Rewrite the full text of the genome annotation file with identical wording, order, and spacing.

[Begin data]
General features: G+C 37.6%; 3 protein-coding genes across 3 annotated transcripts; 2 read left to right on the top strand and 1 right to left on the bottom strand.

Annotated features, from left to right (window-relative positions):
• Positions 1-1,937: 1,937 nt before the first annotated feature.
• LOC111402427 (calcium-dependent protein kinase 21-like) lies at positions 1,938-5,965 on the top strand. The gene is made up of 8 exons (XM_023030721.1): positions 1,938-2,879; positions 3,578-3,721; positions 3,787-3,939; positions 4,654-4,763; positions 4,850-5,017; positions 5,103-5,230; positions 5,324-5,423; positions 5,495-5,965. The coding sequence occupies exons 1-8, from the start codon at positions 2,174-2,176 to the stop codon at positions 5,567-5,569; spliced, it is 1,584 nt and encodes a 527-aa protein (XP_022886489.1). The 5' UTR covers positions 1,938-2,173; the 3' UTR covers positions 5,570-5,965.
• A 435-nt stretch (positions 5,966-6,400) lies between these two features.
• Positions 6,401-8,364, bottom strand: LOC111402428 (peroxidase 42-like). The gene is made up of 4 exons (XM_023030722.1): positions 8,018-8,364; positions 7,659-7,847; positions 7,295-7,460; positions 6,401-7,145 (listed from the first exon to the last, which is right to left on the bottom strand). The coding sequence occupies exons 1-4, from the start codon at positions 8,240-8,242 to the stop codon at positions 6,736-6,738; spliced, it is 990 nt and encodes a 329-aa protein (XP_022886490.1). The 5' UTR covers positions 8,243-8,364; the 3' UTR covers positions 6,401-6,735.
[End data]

General features: G+C 37.6%; 3 protein-coding genes across 3 annotated transcripts; 2 read left to right on the top strand and 1 right to left on the bottom strand.

Annotated features, from left to right (window-relative positions):
• Positions 1-1,937: 1,937 nt before the first annotated feature.
• LOC111402427 (calcium-dependent protein kinase 21-like) lies at positions 1,938-5,965 on the top strand. The gene is made up of 8 exons (XM_023030721.1): positions 1,938-2,879; positions 3,578-3,721; positions 3,787-3,939; positions 4,654-4,763; positions 4,850-5,017; positions 5,103-5,230; positions 5,324-5,423; positions 5,495-5,965. The coding sequence occupies exons 1-8, from the start codon at positions 2,174-2,176 to the stop codon at positions 5,567-5,569; spliced, it is 1,584 nt and encodes a 527-aa protein (XP_022886489.1). The 5' UTR covers positions 1,938-2,173; the 3' UTR covers positions 5,570-5,965.
• A 435-nt stretch (positions 5,966-6,400) lies between these two features.
• Positions 6,401-8,364, bottom strand: LOC111402428 (peroxidase 42-like). The gene is made up of 4 exons (XM_023030722.1): positions 8,018-8,364; positions 7,659-7,847; positions 7,295-7,460; positions 6,401-7,145 (listed from the first exon to the last, which is right to left on the bottom strand). The coding sequence occupies exons 1-4, from the start codon at positions 8,240-8,242 to the stop codon at positions 6,736-6,738; spliced, it is 990 nt and encodes a 329-aa protein (XP_022886490.1). The 5' UTR covers positions 8,243-8,364; the 3' UTR covers positions 6,401-6,735.